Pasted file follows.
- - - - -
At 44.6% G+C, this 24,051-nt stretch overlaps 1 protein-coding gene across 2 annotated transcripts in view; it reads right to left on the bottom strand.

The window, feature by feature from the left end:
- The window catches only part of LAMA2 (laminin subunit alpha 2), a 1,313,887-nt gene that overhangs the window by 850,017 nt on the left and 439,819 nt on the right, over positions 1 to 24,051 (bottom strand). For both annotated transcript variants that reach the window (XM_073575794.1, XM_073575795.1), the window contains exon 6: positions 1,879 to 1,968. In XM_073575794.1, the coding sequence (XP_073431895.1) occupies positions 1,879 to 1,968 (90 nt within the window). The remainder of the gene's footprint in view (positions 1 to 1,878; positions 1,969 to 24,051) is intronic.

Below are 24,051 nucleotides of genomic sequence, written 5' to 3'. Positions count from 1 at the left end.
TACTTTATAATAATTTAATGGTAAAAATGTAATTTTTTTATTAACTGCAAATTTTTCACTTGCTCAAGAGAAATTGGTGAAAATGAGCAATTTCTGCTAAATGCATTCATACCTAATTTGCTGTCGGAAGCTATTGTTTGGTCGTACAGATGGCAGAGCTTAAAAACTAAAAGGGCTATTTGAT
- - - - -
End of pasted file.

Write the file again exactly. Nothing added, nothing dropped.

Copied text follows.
At 44.6% G+C, this 24,051-nt stretch overlaps 1 protein-coding gene across 2 annotated transcripts in view; it reads right to left on the bottom strand.

The window, feature by feature from the left end:
- The window catches only part of LAMA2 (laminin subunit alpha 2), a 1,313,887-nt gene that overhangs the window by 850,017 nt on the left and 439,819 nt on the right, over positions 1 to 24,051 (bottom strand). For both annotated transcript variants that reach the window (XM_073575794.1, XM_073575795.1), the window contains exon 6: positions 1,879 to 1,968. In XM_073575794.1, the coding sequence (XP_073431895.1) occupies positions 1,879 to 1,968 (90 nt within the window). The remainder of the gene's footprint in view (positions 1 to 1,878; positions 1,969 to 24,051) is intronic.

Below are 24,051 nucleotides of genomic sequence, written 5' to 3'. Positions count from 1 at the left end.
TACTTTATAATAATTTAATGGTAAAAATGTAATTTTTTTATTAACTGCAAATTTTTCACTTGCTCAAGAGAAATTGGTGAAAATGAGCAATTTCTGCTAAATGCATTCATACCTAATTTGCTGTCGGAAGCTATTGTTTGGTCGTACAGATGGCAGAGCTTAAAAACTAAAAGGGCTATTTGAT